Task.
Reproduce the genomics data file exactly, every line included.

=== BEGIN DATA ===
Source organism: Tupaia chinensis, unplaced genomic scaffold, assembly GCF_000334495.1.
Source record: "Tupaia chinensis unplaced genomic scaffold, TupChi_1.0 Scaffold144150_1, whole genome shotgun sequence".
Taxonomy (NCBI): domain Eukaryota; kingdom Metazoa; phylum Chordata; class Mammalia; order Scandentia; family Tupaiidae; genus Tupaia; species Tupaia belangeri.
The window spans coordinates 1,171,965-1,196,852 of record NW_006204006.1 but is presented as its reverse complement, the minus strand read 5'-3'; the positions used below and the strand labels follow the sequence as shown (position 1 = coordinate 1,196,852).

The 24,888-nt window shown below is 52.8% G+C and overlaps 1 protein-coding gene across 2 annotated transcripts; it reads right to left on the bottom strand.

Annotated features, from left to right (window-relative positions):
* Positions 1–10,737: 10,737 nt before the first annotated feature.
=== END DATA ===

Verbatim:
Source organism: Tupaia chinensis, unplaced genomic scaffold, assembly GCF_000334495.1.
Source record: "Tupaia chinensis unplaced genomic scaffold, TupChi_1.0 Scaffold144150_1, whole genome shotgun sequence".
Taxonomy (NCBI): domain Eukaryota; kingdom Metazoa; phylum Chordata; class Mammalia; order Scandentia; family Tupaiidae; genus Tupaia; species Tupaia belangeri.
The window spans coordinates 1,171,965-1,196,852 of record NW_006204006.1 but is presented as its reverse complement, the minus strand read 5'-3'; the positions used below and the strand labels follow the sequence as shown (position 1 = coordinate 1,196,852).

The 24,888-nt window shown below is 52.8% G+C and overlaps 1 protein-coding gene across 2 annotated transcripts; it reads right to left on the bottom strand.

Annotated features, from left to right (window-relative positions):
* Positions 1–10,737: 10,737 nt before the first annotated feature.